The research carried out in Dr. Pandolfi’s laboratory has been seminal to elucidating the molecular mechanisms and the genetics underlying the pathogenesis of leukemias and solid tumors, as well as in modeling these cancers in the mouse. Dr. Pandolfi and his team have characterized the function of the fusion oncoproteins and the genes involved in the chromosomal translocations of acute promyelocytic leukemia (APL), as well as of major tumor suppressors such as PTEN, PML and p53, and novel cancer genes such as POKEMON and INPP4B. The elucidation of the molecular basis underlying the pathogenesis of APL has led to the development of novel and effective therapeutic strategies. As a result of these efforts, APL is now considered a curable disease. Additional novel therapeutic concepts have emerged from this work and are currently being tested in clinical trials. More recently, Dr. Pandolfi and colleagues have presented a new theory describing how RNAs, both protein coding and non-coding, exert their biological functions with profound implications for human genetics, cell biology and cancer biology.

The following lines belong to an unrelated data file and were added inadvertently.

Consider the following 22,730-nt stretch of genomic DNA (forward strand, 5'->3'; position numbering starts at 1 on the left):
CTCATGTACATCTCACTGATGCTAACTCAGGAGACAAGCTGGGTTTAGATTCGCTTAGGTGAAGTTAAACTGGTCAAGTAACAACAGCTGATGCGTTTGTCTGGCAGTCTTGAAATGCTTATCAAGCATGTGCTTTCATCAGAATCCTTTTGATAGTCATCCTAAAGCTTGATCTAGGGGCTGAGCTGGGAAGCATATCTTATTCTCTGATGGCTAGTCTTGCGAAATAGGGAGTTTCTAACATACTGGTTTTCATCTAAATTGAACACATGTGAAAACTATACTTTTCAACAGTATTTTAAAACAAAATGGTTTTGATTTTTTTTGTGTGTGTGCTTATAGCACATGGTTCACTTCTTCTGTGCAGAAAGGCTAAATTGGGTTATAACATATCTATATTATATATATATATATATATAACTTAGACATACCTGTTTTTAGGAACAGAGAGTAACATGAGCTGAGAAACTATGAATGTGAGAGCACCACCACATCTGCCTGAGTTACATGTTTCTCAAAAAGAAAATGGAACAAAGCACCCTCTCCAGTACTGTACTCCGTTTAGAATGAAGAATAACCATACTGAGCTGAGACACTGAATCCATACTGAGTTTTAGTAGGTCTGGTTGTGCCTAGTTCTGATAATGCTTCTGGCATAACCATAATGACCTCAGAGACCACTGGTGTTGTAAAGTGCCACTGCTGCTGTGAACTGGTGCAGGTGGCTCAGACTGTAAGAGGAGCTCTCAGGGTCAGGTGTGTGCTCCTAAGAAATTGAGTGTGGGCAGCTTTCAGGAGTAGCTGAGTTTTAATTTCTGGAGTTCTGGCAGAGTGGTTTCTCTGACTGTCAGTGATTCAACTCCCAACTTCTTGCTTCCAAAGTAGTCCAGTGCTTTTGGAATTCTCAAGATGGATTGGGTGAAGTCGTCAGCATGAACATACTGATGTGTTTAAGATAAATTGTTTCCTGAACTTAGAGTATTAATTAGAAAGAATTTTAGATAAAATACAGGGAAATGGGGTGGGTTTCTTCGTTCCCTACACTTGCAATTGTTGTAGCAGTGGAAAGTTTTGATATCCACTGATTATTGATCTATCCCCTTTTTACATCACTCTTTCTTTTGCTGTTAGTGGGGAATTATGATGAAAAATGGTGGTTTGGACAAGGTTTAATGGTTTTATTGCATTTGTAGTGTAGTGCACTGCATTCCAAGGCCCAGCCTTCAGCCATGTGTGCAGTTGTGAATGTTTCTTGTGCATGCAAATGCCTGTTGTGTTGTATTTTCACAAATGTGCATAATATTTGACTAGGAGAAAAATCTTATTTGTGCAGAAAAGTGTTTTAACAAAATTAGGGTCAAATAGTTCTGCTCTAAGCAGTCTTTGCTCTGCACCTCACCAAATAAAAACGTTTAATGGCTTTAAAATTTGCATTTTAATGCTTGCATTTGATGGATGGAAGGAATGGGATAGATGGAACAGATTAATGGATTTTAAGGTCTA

Dr. Pandolfi is also a member of the following organizations:
1997-Present; Member, American Society of Hematology
1999-Present; Member, American Association for Cancer Research
2006-Present; Member, American Society for Clinical Investigation (ASCI)
2006-Present; Member, American Association of Physicians (AAP)
2007-Present; Member, European Molecular Biology Organization (EMBO)
2013-Present; Member, American Association for the Advancement of Science